Host an Event Volunteer Join Tickets

Support the plant database you love!


Plant Database

Search for native plants by scientific name, common name or family. If you are not sure what you are looking for, try the Combination Search or our Recommended Species lists.

Enter a Plant Name:
Or you can choose a plant family:
Acanthocereus tetragonus (Triangle cactus)
Marcus, Joseph A.

Acanthocereus tetragonus

Acanthocereus tetragonus (L.) Humm.

Triangle Cactus, Barbed-wire Cactus, Chaco

Cactaceae (Cactus Family)

Synonym(s): Acanthocereus floridanus, Acanthocereus pentagonus, Cactus tetragonus, Cereus pentagonus

USDA Symbol: acte4

USDA Native Status: L48 (N), HI (I), VI (N)

Sprawling, clambering or arching-accumbent stems to several meters (up to 2m growth per year), Ribs are sharply-angled, usually 3 on mature stems, 4-5 on juvenile stems. Spiney. Spines variable, usually about 8 per areaole, 2.5-5cm long. Night-flowering, fully open flower 10-20cm in diameter, inner tepals are pure white, slightly fragrant. Fruits are shiny, red and sweet-tasting.

Triangle cactus has large, fragrant white blooms that open at night during the summer and attract hummingbird moths. This cactus is hardy to about 20 degrees Fahrenheit.


From the Image Gallery

9 photo(s) available in the Image Gallery

Plant Characteristics

Duration: Perennial
Habit: Cactus/Succulent
Root Type: Fibrous
Leaf Retention: Semi-evergreen
Breeding System: Flowers Bisexual
Fruit Type: Berry
Size Notes: Up to about 6 feet tall by 12 feet across.
Flower: Flowers 10-20 cm. Outer tepals greenish-white. Inner tepals pure white. Stamens yellow
Fruit: Red. About 5 cm.

Bloom Information

Bloom Color: White
Bloom Time: Jul , Aug , Sep
Bloom Notes: Night-flowering, usually opening near midnight, closing at or about dawn. Flowers are large and slightly fragrant.


Native Distribution: Coastal areas of South Texas, Florida, West Indies, Mexico, Central America and northern South America.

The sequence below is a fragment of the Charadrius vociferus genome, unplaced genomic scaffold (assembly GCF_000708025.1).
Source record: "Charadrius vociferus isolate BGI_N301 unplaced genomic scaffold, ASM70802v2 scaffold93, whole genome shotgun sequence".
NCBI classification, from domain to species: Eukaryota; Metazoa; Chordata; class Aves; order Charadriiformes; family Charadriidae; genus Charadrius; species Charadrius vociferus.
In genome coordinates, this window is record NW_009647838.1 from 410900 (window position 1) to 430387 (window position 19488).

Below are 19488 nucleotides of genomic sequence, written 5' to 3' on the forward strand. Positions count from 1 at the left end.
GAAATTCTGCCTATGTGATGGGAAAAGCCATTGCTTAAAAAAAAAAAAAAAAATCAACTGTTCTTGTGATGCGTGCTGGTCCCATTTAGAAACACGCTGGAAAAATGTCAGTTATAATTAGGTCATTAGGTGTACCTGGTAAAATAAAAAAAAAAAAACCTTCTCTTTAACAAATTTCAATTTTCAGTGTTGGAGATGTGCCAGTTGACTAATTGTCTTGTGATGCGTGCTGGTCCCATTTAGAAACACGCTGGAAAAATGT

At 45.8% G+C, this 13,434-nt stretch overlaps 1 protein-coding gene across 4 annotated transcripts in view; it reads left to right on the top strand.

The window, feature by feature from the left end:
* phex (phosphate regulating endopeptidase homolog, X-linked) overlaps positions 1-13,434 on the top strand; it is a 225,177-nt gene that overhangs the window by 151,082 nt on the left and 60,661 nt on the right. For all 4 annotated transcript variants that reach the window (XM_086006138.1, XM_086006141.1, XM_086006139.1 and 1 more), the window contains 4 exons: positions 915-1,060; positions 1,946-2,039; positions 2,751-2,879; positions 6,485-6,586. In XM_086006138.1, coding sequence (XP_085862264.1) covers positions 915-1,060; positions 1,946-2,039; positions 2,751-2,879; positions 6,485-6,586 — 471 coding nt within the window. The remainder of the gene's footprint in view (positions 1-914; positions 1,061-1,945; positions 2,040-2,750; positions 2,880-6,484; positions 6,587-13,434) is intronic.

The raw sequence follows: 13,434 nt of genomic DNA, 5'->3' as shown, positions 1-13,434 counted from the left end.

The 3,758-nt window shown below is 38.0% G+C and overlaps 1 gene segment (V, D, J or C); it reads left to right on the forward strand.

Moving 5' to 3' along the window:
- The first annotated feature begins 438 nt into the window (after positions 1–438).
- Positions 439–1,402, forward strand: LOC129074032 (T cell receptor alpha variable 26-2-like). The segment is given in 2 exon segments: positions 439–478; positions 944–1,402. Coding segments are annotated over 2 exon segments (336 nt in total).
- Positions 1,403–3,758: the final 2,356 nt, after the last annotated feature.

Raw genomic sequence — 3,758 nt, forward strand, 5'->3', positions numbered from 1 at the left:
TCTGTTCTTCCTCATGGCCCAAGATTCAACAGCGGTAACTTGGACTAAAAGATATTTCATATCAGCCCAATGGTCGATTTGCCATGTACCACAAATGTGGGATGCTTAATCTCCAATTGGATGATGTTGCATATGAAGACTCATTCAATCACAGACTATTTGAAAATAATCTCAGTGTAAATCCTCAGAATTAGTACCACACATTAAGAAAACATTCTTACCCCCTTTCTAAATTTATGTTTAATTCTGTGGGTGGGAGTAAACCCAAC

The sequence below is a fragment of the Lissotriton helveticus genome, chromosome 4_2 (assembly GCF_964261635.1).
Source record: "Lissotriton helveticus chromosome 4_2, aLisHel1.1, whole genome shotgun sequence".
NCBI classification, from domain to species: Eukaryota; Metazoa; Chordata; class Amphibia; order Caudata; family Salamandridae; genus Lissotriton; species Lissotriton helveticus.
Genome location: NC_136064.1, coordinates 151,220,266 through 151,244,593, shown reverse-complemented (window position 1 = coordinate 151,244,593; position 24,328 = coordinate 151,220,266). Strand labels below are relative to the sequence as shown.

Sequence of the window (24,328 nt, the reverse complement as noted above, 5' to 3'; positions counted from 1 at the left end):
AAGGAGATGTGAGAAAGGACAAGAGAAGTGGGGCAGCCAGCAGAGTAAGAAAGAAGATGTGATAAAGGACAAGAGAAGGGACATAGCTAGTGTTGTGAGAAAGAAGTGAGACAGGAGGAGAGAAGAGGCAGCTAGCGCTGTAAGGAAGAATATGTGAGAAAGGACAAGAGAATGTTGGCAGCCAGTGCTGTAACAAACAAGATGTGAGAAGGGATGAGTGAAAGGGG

Native Habitat: Thickets in sandy, coastal areas.

Growing Conditions

Water Use: Low , Medium
Light Requirement: Part Shade
Soil Moisture: Dry , Moist
Drought Tolerance: High
Heat Tolerant: yes
Soil Description: Sandy, moist soils.


Use Ornamental: Garden curiosity.
Use Wildlife: In Florida, endangered Key Largo woodrats eat the stems.
Use Food: Fruit is edible and sweet.
Warning: Painfully spiney plants. May be a garden aggressive.
Conspicuous Flowers: yes
Interesting Foliage: yes
Attracts: Butterflies
Nectar Source: yes


Propagation Material: Seeds , Semi-hardwood Cuttings
Description: May be propagated by seed or by stem cuttings.
Seed Collection: Seed should be removed from fruit pulp and thorougly dried before sowing.

National Wetland Indicator Status

This information is derived from the U.S. Army Corps of Engineers National Wetland Plant List, Version 3.1 (Lichvar, R.W. 2013. The National Wetland Plant List: 2013 wetland ratings. Phytoneuron 2013-49: 1-241). Click here for map of regions.


Bibref 1119 - Florida Keys Wildflowers: A Guide to the Common Wildflowers of the Florida Keys (2004) Hammer, Roger L.
Bibref 293 - Manual of the Vascular Plants of Texas (1979) Correll, D. S. & M. C. Johnston

Search More Titles in Bibliography

Additional resources

USDA: Find Acanthocereus tetragonus in USDA Plants
FNA: Find Acanthocereus tetragonus in the Flora of North America (if available)
Google: Search Google for Acanthocereus tetragonus


Record Modified: 2010-06-07
Research By: JAM

Go back